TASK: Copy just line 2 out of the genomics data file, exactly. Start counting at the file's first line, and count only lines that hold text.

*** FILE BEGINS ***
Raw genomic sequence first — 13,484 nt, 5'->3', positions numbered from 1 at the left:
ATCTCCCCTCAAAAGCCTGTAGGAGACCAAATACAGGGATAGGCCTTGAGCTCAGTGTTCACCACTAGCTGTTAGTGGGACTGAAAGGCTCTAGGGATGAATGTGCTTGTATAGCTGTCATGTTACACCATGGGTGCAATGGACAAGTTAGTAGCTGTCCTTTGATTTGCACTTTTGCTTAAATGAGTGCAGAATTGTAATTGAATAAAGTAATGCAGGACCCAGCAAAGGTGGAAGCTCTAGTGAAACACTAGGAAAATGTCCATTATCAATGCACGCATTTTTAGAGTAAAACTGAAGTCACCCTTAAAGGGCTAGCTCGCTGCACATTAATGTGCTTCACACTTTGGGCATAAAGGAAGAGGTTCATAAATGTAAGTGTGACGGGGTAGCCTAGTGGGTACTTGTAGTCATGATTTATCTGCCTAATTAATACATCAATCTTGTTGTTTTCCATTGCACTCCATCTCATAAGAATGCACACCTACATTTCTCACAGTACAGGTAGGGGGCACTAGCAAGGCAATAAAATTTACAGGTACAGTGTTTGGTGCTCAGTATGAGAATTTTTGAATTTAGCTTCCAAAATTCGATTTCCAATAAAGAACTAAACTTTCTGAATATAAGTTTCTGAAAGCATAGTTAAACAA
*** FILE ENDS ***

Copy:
ATCTCCCCTCAAAAGCCTGTAGGAGACCAAATACAGGGATAGGCCTTGAGCTCAGTGTTCACCACTAGCTGTTAGTGGGACTGAAAGGCTCTAGGGATGAATGTGCTTGTATAGCTGTCATGTTACACCATGGGTGCAATGGACAAGTTAGTAGCTGTCCTTTGATTTGCACTTTTGCTTAAATGAGTGCAGAATTGTAATTGAATAAAGTAATGCAGGACCCAGCAAAGGTGGAAGCTCTAGTGAAACACTAGGAAAATGTCCATTATCAATGCACGCATTTTTAGAGTAAAACTGAAGTCACCCTTAAAGGGCTAGCTCGCTGCACATTAATGTGCTTCACACTTTGGGCATAAAGGAAGAGGTTCATAAATGTAAGTGTGACGGGGTAGCCTAGTGGGTACTTGTAGTCATGATTTATCTGCCTAATTAATACATCAATCTTGTTGTTTTCCATTGCACTCCATCTCATAAGAATGCACACCTACATTTCTCACAGTACAGGTAGGGGGCACTAGCAAGGCAATAAAATTTACAGGTACAGTGTTTGGTGCTCAGTATGAGAATTTTTGAATTTAGCTTCCAAAATTCGATTTCCAATAAAGAACTAAACTTTCTGAATATAAGTTTCTGAAAGCATAGTTAAACAA